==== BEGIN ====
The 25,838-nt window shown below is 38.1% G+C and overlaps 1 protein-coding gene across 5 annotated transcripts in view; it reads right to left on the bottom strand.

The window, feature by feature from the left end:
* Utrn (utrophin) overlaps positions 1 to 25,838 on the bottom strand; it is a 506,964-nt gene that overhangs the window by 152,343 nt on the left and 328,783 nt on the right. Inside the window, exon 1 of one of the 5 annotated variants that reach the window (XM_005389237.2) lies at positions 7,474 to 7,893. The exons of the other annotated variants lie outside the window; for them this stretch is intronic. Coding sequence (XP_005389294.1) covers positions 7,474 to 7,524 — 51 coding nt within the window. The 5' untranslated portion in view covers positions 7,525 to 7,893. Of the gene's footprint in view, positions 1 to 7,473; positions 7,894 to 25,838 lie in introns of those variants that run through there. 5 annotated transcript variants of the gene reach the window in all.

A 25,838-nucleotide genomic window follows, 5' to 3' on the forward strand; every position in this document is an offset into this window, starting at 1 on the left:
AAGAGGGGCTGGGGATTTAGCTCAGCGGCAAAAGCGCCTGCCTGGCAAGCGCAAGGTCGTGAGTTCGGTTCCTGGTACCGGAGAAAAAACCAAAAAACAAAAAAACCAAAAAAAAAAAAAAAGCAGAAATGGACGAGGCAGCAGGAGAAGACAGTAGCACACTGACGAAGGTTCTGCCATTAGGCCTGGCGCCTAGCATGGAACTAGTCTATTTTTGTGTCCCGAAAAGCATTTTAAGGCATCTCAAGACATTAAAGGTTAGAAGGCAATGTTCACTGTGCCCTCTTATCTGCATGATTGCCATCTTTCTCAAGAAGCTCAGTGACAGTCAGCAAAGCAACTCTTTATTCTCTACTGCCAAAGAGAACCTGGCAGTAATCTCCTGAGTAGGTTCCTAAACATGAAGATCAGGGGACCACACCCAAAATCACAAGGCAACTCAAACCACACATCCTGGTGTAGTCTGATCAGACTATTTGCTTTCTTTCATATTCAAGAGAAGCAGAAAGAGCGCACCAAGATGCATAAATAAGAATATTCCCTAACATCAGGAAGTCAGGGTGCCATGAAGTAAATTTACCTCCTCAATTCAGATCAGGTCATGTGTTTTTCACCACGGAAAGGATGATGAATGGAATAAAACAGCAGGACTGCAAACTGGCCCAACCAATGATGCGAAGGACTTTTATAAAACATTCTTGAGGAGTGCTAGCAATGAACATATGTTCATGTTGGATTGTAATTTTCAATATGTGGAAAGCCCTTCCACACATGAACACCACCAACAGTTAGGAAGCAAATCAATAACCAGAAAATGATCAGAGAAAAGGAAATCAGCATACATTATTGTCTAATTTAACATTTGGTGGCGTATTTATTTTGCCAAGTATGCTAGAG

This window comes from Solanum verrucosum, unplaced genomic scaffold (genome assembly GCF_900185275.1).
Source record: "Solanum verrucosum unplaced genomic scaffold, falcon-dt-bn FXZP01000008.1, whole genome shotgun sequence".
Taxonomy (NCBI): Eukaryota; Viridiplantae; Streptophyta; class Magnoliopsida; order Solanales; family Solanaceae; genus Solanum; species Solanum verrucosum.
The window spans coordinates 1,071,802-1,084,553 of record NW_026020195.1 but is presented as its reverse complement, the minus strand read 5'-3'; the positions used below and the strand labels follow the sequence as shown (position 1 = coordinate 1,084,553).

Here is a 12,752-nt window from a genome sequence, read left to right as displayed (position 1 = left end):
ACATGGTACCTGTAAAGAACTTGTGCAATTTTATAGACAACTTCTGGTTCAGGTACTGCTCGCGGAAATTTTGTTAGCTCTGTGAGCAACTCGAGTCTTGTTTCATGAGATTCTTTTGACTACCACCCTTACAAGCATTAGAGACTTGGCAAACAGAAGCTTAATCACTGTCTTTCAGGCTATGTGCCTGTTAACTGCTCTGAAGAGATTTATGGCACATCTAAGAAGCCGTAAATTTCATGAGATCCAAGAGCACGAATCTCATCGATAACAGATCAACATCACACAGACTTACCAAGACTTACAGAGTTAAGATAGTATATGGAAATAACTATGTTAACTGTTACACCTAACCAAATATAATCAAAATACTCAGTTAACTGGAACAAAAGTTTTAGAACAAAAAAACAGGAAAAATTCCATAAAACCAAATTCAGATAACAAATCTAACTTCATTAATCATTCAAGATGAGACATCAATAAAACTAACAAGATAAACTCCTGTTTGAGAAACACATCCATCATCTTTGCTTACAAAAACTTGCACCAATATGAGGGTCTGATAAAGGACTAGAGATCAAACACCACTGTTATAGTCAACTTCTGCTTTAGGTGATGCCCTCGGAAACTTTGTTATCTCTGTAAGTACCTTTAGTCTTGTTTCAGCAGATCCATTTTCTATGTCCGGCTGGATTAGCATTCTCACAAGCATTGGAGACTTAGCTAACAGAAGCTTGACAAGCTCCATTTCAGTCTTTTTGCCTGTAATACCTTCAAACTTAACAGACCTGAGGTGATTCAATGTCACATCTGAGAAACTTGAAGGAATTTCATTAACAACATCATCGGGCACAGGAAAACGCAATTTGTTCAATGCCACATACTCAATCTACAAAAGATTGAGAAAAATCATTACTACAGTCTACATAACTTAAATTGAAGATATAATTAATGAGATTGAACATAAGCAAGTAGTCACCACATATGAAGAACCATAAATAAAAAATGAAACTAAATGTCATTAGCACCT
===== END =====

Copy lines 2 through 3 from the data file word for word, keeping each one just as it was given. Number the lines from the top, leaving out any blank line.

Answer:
The window, feature by feature from the left end:
* Utrn (utrophin) overlaps positions 1 to 25,838 on the bottom strand; it is a 506,964-nt gene that overhangs the window by 152,343 nt on the left and 328,783 nt on the right. Inside the window, exon 1 of one of the 5 annotated variants that reach the window (XM_005389237.2) lies at positions 7,474 to 7,893. The exons of the other annotated variants lie outside the window; for them this stretch is intronic. Coding sequence (XP_005389294.1) covers positions 7,474 to 7,524 — 51 coding nt within the window. The 5' untranslated portion in view covers positions 7,525 to 7,893. Of the gene's footprint in view, positions 1 to 7,473; positions 7,894 to 25,838 lie in introns of those variants that run through there. 5 annotated transcript variants of the gene reach the window in all.